KHABAT, Iraq: A Kurdish soldier looks through binoculars at the village of Hassan Sham, two miles down this dusty plain, where Islamic State (IS) fighters are massed.
Behind him, the white tents of a refugee camp are empty.
A week ago, those tents sheltered 5,000 people who fled when IS—formerly the Islamic State of Iraq and Syria or ISIS, widely described as “the new al-Qaeda”—seized control of Mosul, Iraq’s second-largest city, in June.
They hurriedly fled this refuge, some leaving behind their cars, as ISIS advanced on Irbil, the capital of Iraq’s Kurdish region, 18 miles away.
American air strikes have slowed IS’s advance, to the relief of outgunned Kurdish troops—called peshmerga, or “those who face death”—manning this 600-mile battle line.
“Not only the air strikes, but the attention of the world, signals to our population . . . that we are not alone,” said Shwan, a source close to a Kurdish military commander. He declined to use his full name.
“We like history, art and life. ISIS hates all that,” he said. “We want democracy, and they want the opposite. We respect human rights and minorities, and ISIS kills them,” he added.
IS is a threat to America, too, he said.
“This is a world war against terrorism. For ISIS, the idea is not just to take over Kurdistan but the region, and then strike the United States and other places around the world . . . You are the world’s target,” he added.
Fighting across northern Iraq has displaced at least 400,000 people, according to the International Committee of the Red Cross.
The flood of refugees, coupled with strained resources, is becoming an almost unmanageable humanitarian crisis, officials here concede.
IS—so brutal in Syria’s civil war that al-Qaeda disowned it—targets Iraqi Christians and Yazidis, massacring villages and beheading or crucifying captives.
Repeatedly displaced Christians swell the streets of Irbil’s Ainkawa section.
Tens of thousands of Yazidis, an ancient Muslim sect that incorporates elements of other religions, fled the northern city of Sinjar and surrounding villages. IS surrounded more than 100,000 of them on a mountaintop, without food or water, until American and Iraqi airplanes dropped supplies and Kurdish fighters from Syria and Turkey secured an escape route this week.
Several thousand remain stranded, according to Sinjar Mayor Saleh Ahmed.
He said that “50 to 60 . . . old people and children who couldn’t climb up the mountain” are trapped near IS lines. “They are waiting to be evacuated. Yes, they are a small group, but they are humans also,” Ahmed said.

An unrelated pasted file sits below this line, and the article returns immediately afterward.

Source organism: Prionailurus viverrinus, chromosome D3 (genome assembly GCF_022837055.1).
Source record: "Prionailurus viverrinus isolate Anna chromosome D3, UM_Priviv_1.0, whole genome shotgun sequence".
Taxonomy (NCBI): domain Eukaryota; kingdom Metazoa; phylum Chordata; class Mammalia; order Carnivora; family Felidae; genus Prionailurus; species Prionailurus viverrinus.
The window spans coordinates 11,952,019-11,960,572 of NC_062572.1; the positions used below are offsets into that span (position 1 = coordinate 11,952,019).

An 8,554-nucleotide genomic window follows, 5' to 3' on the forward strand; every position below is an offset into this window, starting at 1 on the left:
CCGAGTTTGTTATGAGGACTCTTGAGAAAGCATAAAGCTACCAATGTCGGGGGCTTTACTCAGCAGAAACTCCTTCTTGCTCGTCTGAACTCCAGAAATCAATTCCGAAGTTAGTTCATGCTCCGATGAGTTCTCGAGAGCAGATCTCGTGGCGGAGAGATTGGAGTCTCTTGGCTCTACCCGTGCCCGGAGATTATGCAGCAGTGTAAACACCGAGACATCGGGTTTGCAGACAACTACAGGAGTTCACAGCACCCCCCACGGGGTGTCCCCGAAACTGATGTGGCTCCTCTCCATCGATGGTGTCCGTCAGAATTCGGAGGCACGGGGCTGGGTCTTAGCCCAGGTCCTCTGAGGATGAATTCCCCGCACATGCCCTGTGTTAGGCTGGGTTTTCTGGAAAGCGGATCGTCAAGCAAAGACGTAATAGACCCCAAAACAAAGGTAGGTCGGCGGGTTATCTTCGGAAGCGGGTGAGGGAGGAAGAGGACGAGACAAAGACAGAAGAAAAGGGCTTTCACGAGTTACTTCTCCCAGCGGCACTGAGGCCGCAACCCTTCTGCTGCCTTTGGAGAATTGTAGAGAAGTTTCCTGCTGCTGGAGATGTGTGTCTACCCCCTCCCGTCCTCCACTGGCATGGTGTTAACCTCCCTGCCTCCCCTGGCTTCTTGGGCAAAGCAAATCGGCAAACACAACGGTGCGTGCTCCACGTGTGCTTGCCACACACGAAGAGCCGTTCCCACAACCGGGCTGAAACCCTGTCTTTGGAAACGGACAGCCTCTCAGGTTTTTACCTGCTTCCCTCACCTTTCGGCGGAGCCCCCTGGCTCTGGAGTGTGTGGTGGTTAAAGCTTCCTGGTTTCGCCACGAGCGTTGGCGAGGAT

Outgoing Iraqi Foreign Minister Hoshyar Zebari said IS killed 80 Yazidi men in Kawju, a village 15 miles southwest of Sinjar.
The men refused to convert to Islam, and IS executed them at a school where they had separated the village’s children, women and elderly, Sinjar’s mayor said.
Air strikes helpful
On the battlefield, American air strikes hit IS forces around Mosul’s dam, Iraq’s largest and the source of water and electricity for much of the north; peshmerga are struggling to take it back.
“I think the US military intervention is very, very important for the protection of the only successful area in Iraq, which is the Kurdistan region,” said Alan Attoof, a political analyst in Irbil.
“The most important reason to keep Kurdistan safe is that it has become the haven for . . . Christians and Yazidis, and other minorities and refugees from Syria,” he added.
It has strategic and psychological importance to the United States, he said: Apart from the enormous investment of lives and money in Iraq since 2003, American forces have protected the Kurdish north since the first Gulf War in 1991.
“You have your US Consulate here, and it has become a haven for other diplomats from Baghdad when they evacuated,” Attoof said.
At the front line in Khabat, ISIS and the peshmerga trade artillery and mortar fire. IS captured modern American equipment when six Iraqi army brigades fled Mosul; the Kurds have few heavy arms and ran low on munitions until American resupply flights began last week.
“ISIS is not a local group; it is a regional and international group,” Attoof said. “[They] have militants from all over the world —from the US, the United Kingdom, from Europe, from Chechnya—from everywhere.”
Its ranks include “former commanders in Saddam’s army [who]are very well-trained and know the country inside and out,” said Shwan. “It has a lot of fighting experience here in Iraq and Syria. We are faced with an enemy who has fighting skills, is well-equipped and willing to die,” he added.
Refugees described how the peshmerga quickly withdrew in Sinjar, leaving them defenseless. Kurdish officers said they ran out of ammunition and lacked other essential equipment.
Meanwhile, IS’s victories are producing more volunteers and support elsewhere.
Sympathizers in London distributed IS fliers, and those in Germany attacked Yazidi immigrants; when IS supporters rallied in The Hague, the mayor there canceled a counter-demonstration.
A Canadian was killed while fighting for IS in Iraq, according to media reports; other media tell of European women joining the terror group. On Twitter, a British IS member boasted of holding Yazidi women as slaves.
If IS maintains a base in Syria or Iraq, Attoof said, “of course, it would be so easy for them to export terror anywhere they want in the world.”
Said Shwan: “If ISIS takes Kurdistan, you will have lost the only pillar of democracy in Iraq. ISIS represents a threat to all of us, particularly the United States.”